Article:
Building a drum/disc sander #2: Prototyping the size

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Blog entry by WoodenSoldier posted 02-27-2012 07:35 AM 4924 reads 1 time favorited 6 comments Add to Favorites Watch
« Part 1: Designing and demensioning Part 2 of Building a drum/disc sander series Part 3: It's getting out of hand. »

Trying to figure out the size still. I picked up a .5 steel rod at the hardware store and mocked it up a little. I haven’t glued the discs together yet or I just wanted to check out the size.


I’ve got 24” to work with, which I think will be plenty of space to fit the whole thing except for the disc sander table. That’s not a big deal I guess, I’ll just make it fold down, so that it will fit in my flip up cabinet.


I did a little digging around on Mcmaster Carr and found that conveyor belt material is really not that expensive so I think I will try to work it into the design. The motor I wanted on CL got snatched up by somebody else, so I’ll have to continue to search.

Here’s phase 2 of my design. It’s getting complicated, but I’m excited about the challenge. I’m going to try to use a parallel table design raised and lowered by 4 threaded rods that turn in unison with a bike chain.

drum-disc sander 2

My sketchup skills aren’t that great, so it’s not completely accurate, more of just a rough model. Also, I can’t figure out how to draw the belts and chains.

-- Create something everyday.

6 comments so far

View 559dustdesigns's profile


633 posts in 3701 days

#1 posted 02-27-2012 08:16 AM

This is looking good, more like a production machine. I have a old Makita 2030 that needs its rollers resurfaced.
I contacted a place in Oregon called Western Roller, but never sent them off. I bet the could help you with a first rate set of rollers for this thing, if you plan to use feed rollers. good luck with your challenge. I’m looking forward to following this build.
The idea you have to raise and lower the table will work great cause, thats exactly how my woodpeckers router liftworks you will just need some gears to work with the chain. I wish I had the money and time to take on a challenge this cool.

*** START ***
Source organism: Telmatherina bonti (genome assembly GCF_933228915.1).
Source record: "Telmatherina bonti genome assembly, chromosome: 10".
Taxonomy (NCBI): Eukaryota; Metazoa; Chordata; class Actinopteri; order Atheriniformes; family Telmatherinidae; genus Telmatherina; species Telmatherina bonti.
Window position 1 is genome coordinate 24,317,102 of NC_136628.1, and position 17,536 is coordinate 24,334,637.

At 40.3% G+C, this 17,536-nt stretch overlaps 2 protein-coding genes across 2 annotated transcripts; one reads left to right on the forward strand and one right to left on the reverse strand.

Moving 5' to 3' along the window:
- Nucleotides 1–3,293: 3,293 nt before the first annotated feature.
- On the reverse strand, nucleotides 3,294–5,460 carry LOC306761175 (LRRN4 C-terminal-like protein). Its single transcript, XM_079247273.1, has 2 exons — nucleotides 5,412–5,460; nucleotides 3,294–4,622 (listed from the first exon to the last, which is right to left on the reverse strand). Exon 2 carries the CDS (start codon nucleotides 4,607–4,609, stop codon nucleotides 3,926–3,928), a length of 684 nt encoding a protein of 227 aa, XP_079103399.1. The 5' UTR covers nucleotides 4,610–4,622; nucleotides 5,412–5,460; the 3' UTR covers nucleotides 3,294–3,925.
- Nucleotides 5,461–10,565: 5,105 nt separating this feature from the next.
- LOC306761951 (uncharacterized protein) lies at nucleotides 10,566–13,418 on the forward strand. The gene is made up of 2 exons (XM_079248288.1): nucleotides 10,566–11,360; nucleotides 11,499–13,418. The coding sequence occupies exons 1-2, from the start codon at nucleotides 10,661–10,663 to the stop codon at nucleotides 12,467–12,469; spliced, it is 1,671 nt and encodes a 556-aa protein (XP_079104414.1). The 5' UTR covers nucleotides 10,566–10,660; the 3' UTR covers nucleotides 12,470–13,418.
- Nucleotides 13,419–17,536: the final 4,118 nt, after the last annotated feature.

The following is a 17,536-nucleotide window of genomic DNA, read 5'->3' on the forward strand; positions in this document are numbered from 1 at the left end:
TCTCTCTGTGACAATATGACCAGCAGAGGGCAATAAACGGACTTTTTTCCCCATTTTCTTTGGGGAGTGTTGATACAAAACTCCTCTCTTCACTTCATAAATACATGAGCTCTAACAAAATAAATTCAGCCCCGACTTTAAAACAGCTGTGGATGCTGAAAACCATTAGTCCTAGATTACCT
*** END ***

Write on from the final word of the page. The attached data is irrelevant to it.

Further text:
-- Aaron - central California "If you haven't got the time to do it right, when will you find the time to do it over?"

View Sarit's profile


551 posts in 3673 days

#2 posted 02-27-2012 09:24 AM

You’ll need springs for the feed rollers, otherwise you will break something or the rollers wont do anything. That’s how your planer keeps pressure down on the material while still allowing you to vary how much you take off.

View Vince 's profile


40 posts in 3033 days

#3 posted 02-27-2012 05:39 PM

If u use 4 seperate threaded rods to lift the table and work piece into the drum, what would happen if one of the rods arent exactly aligned by height with the other?? you may get an uneven sanded work piece

-- "Putty and paint make the carpenter I ain't"

View Egor's profile


135 posts in 4484 days

#4 posted 02-27-2012 06:27 PM

I like what you have going so far. Will watch this as you progress.

How do you plan to attach the 12” disc to the shaft to keep it from spinning?

-- Brock, Illinois

View longgone's profile


5688 posts in 3842 days

#5 posted 02-27-2012 06:44 PM

Here is a homemade thickness sander posted by one of the Lumberjocks mreza. It looks to be well designed and thought out. It might give you some ideas.

View WoodenSoldier's profile


161 posts in 3479 days

#6 posted 02-29-2012 05:43 AM

Thanks Sarit, I hadn’t thought of spring loading the rollers. I will have to figure some kind of spring mechanism into it. I was going to make them spin freely, but now I’m thinking of scrapping the conveyor belt idea and using the rollers as a power feed, much like my Dewalt planer.

Vince, I think the lowering mechanism can keep it straight as long as I build in some guide rods with good sleeve bearings to keep the whole thing square. Check out my next blog with the newly revised design.

Egor, I’m keeping my eyes peeled for something to attach the axle to the disc, but if I can’t find something, I’ll just get one machined from aluminum most likely. I can get a good price with one of the machinists that my facility works with.

-- Create something everyday.

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